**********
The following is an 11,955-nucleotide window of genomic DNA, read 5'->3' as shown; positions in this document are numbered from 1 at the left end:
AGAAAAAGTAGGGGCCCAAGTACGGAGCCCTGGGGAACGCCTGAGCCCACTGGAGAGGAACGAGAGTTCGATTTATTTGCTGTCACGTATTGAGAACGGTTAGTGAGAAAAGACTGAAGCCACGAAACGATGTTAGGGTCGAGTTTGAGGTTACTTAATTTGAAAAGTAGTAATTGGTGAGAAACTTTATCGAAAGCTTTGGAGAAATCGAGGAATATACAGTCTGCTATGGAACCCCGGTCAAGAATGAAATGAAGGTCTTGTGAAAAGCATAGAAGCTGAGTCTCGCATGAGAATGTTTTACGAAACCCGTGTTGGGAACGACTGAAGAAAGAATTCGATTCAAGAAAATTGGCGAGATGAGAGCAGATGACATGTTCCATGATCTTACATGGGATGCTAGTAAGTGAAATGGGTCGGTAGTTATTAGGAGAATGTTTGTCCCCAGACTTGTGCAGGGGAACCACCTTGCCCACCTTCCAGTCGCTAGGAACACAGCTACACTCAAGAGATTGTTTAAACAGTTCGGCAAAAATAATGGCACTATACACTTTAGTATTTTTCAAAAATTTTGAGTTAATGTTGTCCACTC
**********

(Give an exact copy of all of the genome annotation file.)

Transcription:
The following is an 11,955-nucleotide window of genomic DNA, read 5'->3' as shown; positions in this document are numbered from 1 at the left end:
AGAAAAAGTAGGGGCCCAAGTACGGAGCCCTGGGGAACGCCTGAGCCCACTGGAGAGGAACGAGAGTTCGATTTATTTGCTGTCACGTATTGAGAACGGTTAGTGAGAAAAGACTGAAGCCACGAAACGATGTTAGGGTCGAGTTTGAGGTTACTTAATTTGAAAAGTAGTAATTGGTGAGAAACTTTATCGAAAGCTTTGGAGAAATCGAGGAATATACAGTCTGCTATGGAACCCCGGTCAAGAATGAAATGAAGGTCTTGTGAAAAGCATAGAAGCTGAGTCTCGCATGAGAATGTTTTACGAAACCCGTGTTGGGAACGACTGAAGAAAGAATTCGATTCAAGAAAATTGGCGAGATGAGAGCAGATGACATGTTCCATGATCTTACATGGGATGCTAGTAAGTGAAATGGGTCGGTAGTTATTAGGAGAATGTTTGTCCCCAGACTTGTGCAGGGGAACCACCTTGCCCACCTTCCAGTCGCTAGGAACACAGCTACACTCAAGAGATTGTTTAAACAGTTCGGCAAAAATAATGGCACTATACACTTTAGTATTTTTCAAAAATTTTGAGTTAATGTTGTCCACTC